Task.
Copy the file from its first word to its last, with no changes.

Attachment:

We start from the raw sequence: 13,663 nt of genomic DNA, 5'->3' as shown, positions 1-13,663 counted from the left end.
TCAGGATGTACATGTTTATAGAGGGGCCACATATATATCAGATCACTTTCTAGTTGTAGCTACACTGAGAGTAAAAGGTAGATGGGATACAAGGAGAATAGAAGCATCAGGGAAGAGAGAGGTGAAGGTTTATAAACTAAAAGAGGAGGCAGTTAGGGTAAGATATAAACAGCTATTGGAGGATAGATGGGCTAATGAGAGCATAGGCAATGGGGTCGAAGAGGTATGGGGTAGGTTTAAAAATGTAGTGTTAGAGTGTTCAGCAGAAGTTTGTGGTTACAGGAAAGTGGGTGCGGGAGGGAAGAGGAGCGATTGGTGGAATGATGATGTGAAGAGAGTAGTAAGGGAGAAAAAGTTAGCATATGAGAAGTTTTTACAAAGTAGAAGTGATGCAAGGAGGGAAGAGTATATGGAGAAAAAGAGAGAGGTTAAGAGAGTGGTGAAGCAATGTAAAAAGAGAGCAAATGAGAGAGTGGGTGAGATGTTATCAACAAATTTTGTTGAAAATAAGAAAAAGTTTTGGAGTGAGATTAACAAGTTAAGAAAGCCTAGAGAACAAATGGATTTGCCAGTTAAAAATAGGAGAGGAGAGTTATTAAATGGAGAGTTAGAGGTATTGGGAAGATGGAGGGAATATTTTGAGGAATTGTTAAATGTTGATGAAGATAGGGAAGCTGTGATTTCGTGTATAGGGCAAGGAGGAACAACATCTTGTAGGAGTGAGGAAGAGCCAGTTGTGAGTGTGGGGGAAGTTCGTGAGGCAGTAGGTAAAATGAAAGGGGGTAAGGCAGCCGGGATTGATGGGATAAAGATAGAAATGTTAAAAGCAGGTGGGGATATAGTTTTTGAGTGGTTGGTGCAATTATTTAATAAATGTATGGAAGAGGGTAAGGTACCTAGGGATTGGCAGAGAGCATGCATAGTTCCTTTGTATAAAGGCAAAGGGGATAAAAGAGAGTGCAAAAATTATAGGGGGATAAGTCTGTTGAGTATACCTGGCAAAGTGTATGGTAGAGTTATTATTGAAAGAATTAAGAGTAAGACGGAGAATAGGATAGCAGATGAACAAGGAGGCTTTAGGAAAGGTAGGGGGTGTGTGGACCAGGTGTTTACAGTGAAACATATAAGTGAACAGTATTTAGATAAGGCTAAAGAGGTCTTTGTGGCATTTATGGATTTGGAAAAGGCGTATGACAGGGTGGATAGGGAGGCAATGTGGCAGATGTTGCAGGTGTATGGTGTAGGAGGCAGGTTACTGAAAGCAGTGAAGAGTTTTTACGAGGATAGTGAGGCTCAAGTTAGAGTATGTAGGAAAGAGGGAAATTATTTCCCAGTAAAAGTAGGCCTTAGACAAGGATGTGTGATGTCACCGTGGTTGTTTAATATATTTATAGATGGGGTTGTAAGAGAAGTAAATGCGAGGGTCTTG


We start from the raw sequence: 13,663 nt of genomic DNA, 5'->3' as shown, positions 1-13,663 counted from the left end.
TCAGGATGTACATGTTTATAGAGGGGCCACATATATATCAGATCACTTTCTAGTTGTAGCTACACTGAGAGTAAAAGGTAGATGGGATACAAGGAGAATAGAAGCATCAGGGAAGAGAGAGGTGAAGGTTTATAAACTAAAAGAGGAGGCAGTTAGGGTAAGATATAAACAGCTATTGGAGGATAGATGGGCTAATGAGAGCATAGGCAATGGGGTCGAAGAGGTATGGGGTAGGTTTAAAAATGTAGTGTTAGAGTGTTCAGCAGAAGTTTGTGGTTACAGGAAAGTGGGTGCGGGAGGGAAGAGGAGCGATTGGTGGAATGATGATGTGAAGAGAGTAGTAAGGGAGAAAAAGTTAGCATATGAGAAGTTTTTACAAAGTAGAAGTGATGCAAGGAGGGAAGAGTATATGGAGAAAAAGAGAGAGGTTAAGAGAGTGGTGAAGCAATGTAAAAAGAGAGCAAATGAGAGAGTGGGTGAGATGTTATCAACAAATTTTGTTGAAAATAAGAAAAAGTTTTGGAGTGAGATTAACAAGTTAAGAAAGCCTAGAGAACAAATGGATTTGCCAGTTAAAAATAGGAGAGGAGAGTTATTAAATGGAGAGTTAGAGGTATTGGGAAGATGGAGGGAATATTTTGAGGAATTGTTAAATGTTGATGAAGATAGGGAAGCTGTGATTTCGTGTATAGGGCAAGGAGGAACAACATCTTGTAGGAGTGAGGAAGAGCCAGTTGTGAGTGTGGGGGAAGTTCGTGAGGCAGTAGGTAAAATGAAAGGGGGTAAGGCAGCCGGGATTGATGGGATAAAGATAGAAATGTTAAAAGCAGGTGGGGATATAGTTTTTGAGTGGTTGGTGCAATTATTTAATAAATGTATGGAAGAGGGTAAGGTACCTAGGGATTGGCAGAGAGCATGCATAGTTCCTTTGTATAAAGGCAAAGGGGATAAAAGAGAGTGCAAAAATTATAGGGGGATAAGTCTGTTGAGTATACCTGGCAAAGTGTATGGTAGAGTTATTATTGAAAGAATTAAGAGTAAGACGGAGAATAGGATAGCAGATGAACAAGGAGGCTTTAGGAAAGGTAGGGGGTGTGTGGACCAGGTGTTTACAGTGAAACATATAAGTGAACAGTATTTAGATAAGGCTAAAGAGGTCTTTGTGGCATTTATGGATTTGGAAAAGGCGTATGACAGGGTGGATAGGGAGGCAATGTGGCAGATGTTGCAGGTGTATGGTGTAGGAGGCAGGTTACTGAAAGCAGTGAAGAGTTTTTACGAGGATAGTGAGGCTCAAGTTAGAGTATGTAGGAAAGAGGGAAATTATTTCCCAGTAAAAGTAGGCCTTAGACAAGGATGTGTGATGTCACCGTGGTTGTTTAATATATTTATAGATGGGGTTGTAAGAGAAGTAAATGCGAGGGTCTTG